Glennis.LeBlanc | Jan 6, 2020 |
Read all my reviews on http://urlphantomhive.booklikes.com

It is not often that a book is recommended to me as much as Written in Red (and the entire Others series really) has been recommended to me. Over the last few years I have heard so many great things about it that I decided to give it a go.

Meg has escaped her compound and is looking for a place to hide when she sees the sign at the Lakeside Courtyard - Human Law Does Not Apply. While working as their Human Liaison (which is really stretching it as Meg herself is a cassandra sangue) she gets to know the Others (or terra indigene as they prefer to call themselves) which consists of anything from vampires, shapeshifters to Elementals. Meanwhile, Meg's master really wants her back and will stop at nothing.

It was a very enjoyable book. In the beginning I was slightly disappointed because after all the recommendations I thought it was rather slow. After I while though, I was really caught by it and it was very difficult to put the book down. I'm already looking forward to reading the second book (but it will have to wait until I finish reading some other books). Nevertheless, there were some things I didn't particularly like or thought were strange (maybe it will be better explained in the next novel). The romance angle that I feel coming since the start of the book is making me cringe already, but since nothing really happened in this book, I'm only stating that I'm sure that is where it is going.

Onto book two! ( )
  Floratina | Dec 7, 2019 |
The Others quickly became one of my favorite series in the Urban Fantasy genre. It's set in an unique world where "the others" are the rightful owners of the world. Humans live in dedicated humans areas where Human Law Applies, outside? Human Law Does Not Apply.

The series starts with Meg who enters a courtyard, also known as the areas where The Others and Humans can intermingle. Meg is running away from something, and out of pure desperation accepts the job as the Human Liaison, which means she accepts the mail from the human part of the world to the non-human part of the world.

I fell in love with this world, not only because of Anne Bishop's lovely writing but because of how unique the situasion is. The first level of supernaturals in this series is your typical shifters and vampires, but the deeper you go, the stranger and more unique creatures you find. Most of whom has never had an interaction with a human in their life. In fact, humans are scary, the monster under the bed for the little monsters.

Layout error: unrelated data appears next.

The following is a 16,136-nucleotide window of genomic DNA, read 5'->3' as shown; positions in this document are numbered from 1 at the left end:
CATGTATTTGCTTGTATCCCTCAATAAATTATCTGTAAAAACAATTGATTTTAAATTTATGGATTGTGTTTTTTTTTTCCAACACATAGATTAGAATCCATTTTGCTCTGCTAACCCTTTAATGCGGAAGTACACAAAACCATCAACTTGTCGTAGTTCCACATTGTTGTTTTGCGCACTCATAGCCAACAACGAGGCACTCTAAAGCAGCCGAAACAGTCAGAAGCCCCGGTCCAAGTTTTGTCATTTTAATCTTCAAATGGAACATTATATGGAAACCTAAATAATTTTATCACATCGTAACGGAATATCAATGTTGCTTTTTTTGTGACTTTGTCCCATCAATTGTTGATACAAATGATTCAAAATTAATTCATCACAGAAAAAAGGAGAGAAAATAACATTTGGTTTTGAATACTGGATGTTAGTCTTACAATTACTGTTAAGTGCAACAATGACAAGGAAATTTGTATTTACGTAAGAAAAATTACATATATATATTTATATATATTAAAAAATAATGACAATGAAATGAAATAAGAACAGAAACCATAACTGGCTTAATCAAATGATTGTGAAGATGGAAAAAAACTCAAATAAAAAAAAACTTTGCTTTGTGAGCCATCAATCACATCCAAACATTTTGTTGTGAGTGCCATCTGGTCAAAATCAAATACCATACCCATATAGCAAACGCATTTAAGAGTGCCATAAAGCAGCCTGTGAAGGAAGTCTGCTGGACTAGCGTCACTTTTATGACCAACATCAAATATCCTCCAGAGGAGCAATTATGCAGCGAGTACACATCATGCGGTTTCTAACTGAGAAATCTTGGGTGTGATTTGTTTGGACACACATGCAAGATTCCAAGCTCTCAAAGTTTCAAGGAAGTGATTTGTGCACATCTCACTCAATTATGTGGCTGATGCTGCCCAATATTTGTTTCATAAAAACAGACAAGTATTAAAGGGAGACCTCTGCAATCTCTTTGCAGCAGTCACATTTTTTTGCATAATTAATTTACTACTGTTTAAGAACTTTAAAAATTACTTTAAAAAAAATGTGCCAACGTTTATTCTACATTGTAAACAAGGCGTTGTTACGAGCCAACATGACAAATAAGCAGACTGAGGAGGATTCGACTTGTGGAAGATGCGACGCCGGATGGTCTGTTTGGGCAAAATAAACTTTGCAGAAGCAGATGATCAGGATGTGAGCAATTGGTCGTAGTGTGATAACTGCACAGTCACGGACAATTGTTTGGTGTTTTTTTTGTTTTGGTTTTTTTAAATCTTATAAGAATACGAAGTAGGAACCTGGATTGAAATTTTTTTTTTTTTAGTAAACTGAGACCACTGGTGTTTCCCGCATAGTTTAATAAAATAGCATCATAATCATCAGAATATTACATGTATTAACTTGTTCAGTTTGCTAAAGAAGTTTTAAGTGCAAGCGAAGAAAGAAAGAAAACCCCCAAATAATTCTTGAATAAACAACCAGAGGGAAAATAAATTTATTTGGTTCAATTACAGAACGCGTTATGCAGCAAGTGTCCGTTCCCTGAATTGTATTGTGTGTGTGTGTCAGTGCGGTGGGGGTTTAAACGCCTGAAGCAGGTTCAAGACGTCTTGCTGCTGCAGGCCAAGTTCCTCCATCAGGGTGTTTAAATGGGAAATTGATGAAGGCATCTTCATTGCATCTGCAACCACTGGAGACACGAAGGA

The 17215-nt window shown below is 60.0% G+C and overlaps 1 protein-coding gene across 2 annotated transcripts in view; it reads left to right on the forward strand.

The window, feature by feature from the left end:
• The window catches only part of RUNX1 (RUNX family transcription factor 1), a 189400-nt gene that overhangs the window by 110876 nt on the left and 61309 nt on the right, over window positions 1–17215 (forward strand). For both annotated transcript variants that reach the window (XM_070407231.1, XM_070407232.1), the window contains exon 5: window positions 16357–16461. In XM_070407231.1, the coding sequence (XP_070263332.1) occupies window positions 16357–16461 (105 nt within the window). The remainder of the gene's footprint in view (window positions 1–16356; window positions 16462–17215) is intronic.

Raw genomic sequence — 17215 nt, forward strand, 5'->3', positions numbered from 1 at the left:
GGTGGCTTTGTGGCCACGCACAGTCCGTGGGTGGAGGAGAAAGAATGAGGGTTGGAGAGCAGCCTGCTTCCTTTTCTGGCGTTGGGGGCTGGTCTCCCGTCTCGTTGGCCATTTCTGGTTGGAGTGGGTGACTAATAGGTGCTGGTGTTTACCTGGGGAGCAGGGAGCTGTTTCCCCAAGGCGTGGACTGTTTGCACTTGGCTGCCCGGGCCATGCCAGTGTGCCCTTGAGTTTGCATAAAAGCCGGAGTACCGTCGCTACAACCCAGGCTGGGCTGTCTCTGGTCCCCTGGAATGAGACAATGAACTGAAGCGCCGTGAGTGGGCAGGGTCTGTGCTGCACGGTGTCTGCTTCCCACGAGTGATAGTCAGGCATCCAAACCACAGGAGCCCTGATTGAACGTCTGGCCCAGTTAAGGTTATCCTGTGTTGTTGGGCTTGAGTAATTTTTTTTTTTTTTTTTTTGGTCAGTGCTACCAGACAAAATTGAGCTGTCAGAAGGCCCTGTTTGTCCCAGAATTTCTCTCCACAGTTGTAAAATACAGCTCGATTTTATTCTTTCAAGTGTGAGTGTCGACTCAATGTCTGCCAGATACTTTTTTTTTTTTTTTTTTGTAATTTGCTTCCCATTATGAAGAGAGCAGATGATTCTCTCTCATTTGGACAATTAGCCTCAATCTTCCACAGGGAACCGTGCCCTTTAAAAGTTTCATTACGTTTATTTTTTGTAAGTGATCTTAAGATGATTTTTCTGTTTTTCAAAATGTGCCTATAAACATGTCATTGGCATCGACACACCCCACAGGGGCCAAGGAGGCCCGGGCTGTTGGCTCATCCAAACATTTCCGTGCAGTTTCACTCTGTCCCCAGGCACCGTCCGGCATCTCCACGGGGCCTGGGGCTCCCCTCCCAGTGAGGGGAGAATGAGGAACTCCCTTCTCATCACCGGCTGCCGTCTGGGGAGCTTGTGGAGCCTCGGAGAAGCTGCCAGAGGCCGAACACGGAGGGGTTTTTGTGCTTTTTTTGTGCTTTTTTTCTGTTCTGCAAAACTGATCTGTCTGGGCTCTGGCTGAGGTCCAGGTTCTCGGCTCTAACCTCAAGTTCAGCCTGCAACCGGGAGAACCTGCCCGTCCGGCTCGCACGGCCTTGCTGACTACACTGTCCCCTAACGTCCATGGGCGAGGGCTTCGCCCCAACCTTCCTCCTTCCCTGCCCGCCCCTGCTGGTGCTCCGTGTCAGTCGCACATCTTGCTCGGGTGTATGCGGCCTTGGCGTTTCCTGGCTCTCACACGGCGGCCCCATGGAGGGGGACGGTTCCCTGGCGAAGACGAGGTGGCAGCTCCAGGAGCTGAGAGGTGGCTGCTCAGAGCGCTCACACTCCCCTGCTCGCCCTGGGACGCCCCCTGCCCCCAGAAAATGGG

So you have multiple levels to the story.
You have whatever Meg is running from, evil bad guys trying to take her back.
You have supernatural creatures who control the world who has no idea how to interact with humans, and Meg slowly teaching them how to do it.
and then you have the big plot that could be "the end of the world as we know it". ( )
  Purrmaid | Dec 3, 2019 |
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» Add other authors

Author nameRoleType of authorWork?Status
Bishop, Anneprimary authorall editionsconfirmed
Auerbach, AdamCover designersecondary authorsome editionsconfirmed
Harris, AlexandraNarratorsecondary authorsome editionsconfirmed
Morrow, BlakeCover artistsecondary authorsome editionsconfirmed
Photos.com/Thinkstoc…Cover image of wolfsecondary authorsome editionsconfirmed
Sasscer, AshleeCover designersecondary authorsome editionsconfirmed
Shutterstock.comCover images of woman & forestsecondary authorsome editionsconfirmed
Sigal, ElkeDesignersecondary authorsome editionsconfirmed
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Long ago, Namid gave birth to all kinds of life, including the beings known as humans.